He has never seen a bear in the wild, in fact he has only seen 10 bear all of which were crossing roads during his 35 years working. That is better then me because the only bears I ever saw on the trail were on an open ridge while hiking in Kenai Fjords in Alaska, and they were 300 yards away. I have seen numerous bears on roads in Glacier National Park, northern British Columbia and the parks in Alberta, but never in the east.

We spoke of hunting season which was taking place at the moment, I told him that most of my favorite mountain biking trails close for bow season and open for shotgun season and that I debate every time whether to ride or not, always opting for many articles of clothing in orange blaze if it is too nice out not to ride. He likes the hunting downstate best, since the weather is milder the deer stay out longer and are more active, unlike upstate where most of the vegetation is gone by the end of October.

Then he made a turn towards the Fifth Mile Leanto and I decided to continue on to the mountain itself because for viewing I would rather be alone. I hadn’t driven 75 miles north of my house to share the views and contemplations that I have while looking over vast mountains, lakes and valleys. I hiked down onto a ridge and up again, all the while glimpsing light views to the east and west. The sun was making it so the views to the east were in better detail.

The first ridge I came to nearly took my breath away, I bounded out onto the grippy, moss covered rock that protruded out of the woods onto this small grassy knob looking to the east. Big, dark and mysterious Black Mountain was facing me directly across Lake George, its dark rounded top was covered in pine, but as my eyes slowly scanned the sloping ridges that appeared to jut right out of the perfectly flat Lake George I realized that they were a maze of yellow, red and orange colored trees.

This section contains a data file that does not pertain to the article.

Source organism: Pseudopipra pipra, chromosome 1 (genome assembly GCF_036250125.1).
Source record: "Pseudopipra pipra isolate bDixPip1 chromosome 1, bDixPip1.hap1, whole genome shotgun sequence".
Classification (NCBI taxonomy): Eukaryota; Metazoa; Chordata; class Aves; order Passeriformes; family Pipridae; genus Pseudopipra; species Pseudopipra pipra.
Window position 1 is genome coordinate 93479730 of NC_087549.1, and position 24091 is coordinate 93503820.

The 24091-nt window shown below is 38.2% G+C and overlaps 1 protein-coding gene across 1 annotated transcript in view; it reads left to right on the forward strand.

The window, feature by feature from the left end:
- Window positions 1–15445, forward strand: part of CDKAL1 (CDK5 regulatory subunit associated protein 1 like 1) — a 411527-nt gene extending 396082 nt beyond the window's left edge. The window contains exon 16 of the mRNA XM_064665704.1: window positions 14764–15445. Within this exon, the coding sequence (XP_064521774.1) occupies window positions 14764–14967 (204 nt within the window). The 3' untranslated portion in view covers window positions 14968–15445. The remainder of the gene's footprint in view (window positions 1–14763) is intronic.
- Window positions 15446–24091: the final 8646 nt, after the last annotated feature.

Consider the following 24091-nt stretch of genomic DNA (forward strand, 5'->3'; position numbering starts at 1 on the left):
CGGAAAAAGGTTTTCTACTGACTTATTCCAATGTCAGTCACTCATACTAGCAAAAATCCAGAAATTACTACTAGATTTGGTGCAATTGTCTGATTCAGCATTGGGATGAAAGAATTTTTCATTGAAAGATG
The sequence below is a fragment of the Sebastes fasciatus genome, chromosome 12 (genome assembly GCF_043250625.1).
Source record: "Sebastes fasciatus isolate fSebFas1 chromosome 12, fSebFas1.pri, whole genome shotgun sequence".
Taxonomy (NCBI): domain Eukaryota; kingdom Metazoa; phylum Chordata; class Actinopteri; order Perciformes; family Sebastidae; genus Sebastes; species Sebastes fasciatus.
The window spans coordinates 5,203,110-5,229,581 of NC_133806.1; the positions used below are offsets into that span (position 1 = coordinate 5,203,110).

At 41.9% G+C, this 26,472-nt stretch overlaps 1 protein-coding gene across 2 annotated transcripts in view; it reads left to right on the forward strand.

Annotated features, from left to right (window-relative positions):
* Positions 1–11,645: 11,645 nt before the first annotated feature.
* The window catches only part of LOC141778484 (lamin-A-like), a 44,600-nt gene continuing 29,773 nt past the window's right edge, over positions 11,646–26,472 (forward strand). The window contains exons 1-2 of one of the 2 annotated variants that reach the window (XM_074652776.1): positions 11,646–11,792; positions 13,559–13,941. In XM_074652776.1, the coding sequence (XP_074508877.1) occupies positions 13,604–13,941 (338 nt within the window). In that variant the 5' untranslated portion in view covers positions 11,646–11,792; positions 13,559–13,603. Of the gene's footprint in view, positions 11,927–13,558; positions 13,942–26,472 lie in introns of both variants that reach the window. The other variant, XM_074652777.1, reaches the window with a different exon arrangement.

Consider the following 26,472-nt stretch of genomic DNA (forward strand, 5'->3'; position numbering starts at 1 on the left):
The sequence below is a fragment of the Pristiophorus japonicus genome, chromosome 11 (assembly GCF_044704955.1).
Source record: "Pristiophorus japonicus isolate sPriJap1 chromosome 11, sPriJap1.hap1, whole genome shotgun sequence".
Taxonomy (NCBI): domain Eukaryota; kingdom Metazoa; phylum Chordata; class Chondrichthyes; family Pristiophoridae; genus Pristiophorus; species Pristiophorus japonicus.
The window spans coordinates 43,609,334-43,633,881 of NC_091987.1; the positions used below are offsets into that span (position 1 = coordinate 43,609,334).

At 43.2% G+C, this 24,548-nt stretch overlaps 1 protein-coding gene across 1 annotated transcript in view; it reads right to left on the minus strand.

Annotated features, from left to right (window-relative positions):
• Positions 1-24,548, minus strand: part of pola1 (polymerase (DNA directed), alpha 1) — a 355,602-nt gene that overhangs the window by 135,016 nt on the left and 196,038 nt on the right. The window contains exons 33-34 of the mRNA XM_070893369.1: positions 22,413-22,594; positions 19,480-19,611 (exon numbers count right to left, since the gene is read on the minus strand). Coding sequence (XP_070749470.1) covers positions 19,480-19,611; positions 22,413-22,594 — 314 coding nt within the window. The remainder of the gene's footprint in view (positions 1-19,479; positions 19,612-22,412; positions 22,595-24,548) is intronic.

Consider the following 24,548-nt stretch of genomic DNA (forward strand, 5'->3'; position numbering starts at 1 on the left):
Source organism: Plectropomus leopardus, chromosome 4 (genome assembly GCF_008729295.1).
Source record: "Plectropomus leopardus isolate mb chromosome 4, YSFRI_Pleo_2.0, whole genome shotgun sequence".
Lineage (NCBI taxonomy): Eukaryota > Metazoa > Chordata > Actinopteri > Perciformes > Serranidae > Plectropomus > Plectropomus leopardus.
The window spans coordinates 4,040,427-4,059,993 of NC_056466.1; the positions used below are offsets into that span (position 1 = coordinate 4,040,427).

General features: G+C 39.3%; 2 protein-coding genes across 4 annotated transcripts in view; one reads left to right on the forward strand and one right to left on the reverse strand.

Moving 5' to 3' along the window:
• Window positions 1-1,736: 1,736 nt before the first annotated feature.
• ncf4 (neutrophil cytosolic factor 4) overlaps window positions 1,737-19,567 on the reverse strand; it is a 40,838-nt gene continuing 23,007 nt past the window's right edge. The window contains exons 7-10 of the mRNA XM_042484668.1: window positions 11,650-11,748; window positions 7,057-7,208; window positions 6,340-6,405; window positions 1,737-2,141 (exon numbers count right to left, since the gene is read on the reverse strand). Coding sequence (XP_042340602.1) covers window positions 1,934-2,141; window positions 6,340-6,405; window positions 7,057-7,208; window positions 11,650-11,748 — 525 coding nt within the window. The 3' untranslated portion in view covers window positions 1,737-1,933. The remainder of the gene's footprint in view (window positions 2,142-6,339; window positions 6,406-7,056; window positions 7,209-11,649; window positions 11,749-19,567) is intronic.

Tongue Mountain Range

In the distant many of the leaves were already gone, but I should have known the leaves in the valley would still be hanging on. You see the lake moderates the temperatures as do valleys themselves. The lake was probably still warmer then the air causing the valley to remain warmer and letting the trees hold their leaves longer. North to south was a huge mountain range jutting out of the lake, I could see Vermont’s’ Green Mountains off to the north east, probably somewhere around Ticonderoga.

I could also see the peninsula I was standing on very vividly. The Tongue Mountain Range jutting out on this rather wide peninsula in the middle of Lake George was where I was standing. I looked back at the ridge that Joe had hiked to and it was the most vivid scene of all. It was a huge rounded mountain full of robust colors. Very little green stood amidst the hundreds of brightly lit trees, with the sunlight beaming onto it and changing its color combinations every couple minutes as it disappeared behind wispy clouds that were dominating the south west portion of the bright blue sky.

Small islands stood out in the middle of the lake with one rather large, lush and green one hugging the opposite shoreline. I sat down onto some brown tall grass and marveled at the sights. After a while I dozed off with a cheek to cheek smile plastered on my mouth. I woke up to the sound of birds in the distance several minutes later and could see a rather cute and small white bird eying me intently, wondering “hey how did you get up here” 1700 feet or so above the lake.

I took several pictures and then headed back down towards reality. The best thing about fall in my mind is the shortened days and how it allows you to visualize many different shades of forest with limited time. The closer to sunset it gets, the more orange the hues become and the shadows grow long, until its almost dark under the canopy of leaves. The may not have even gone down yet, but its ebbing can be sensed hours before its actual conclusion.

I walked casually down hill, stopping every couple minutes to listen for animals scurrying away from me. I also enjoyed the silence immensely and prayed it wouldn’t end, though I knew it would. I got back to my car feeling refreshed with a renewed sense of appreciation for the southern Adirondacks and a thirst for more of autumns wonders.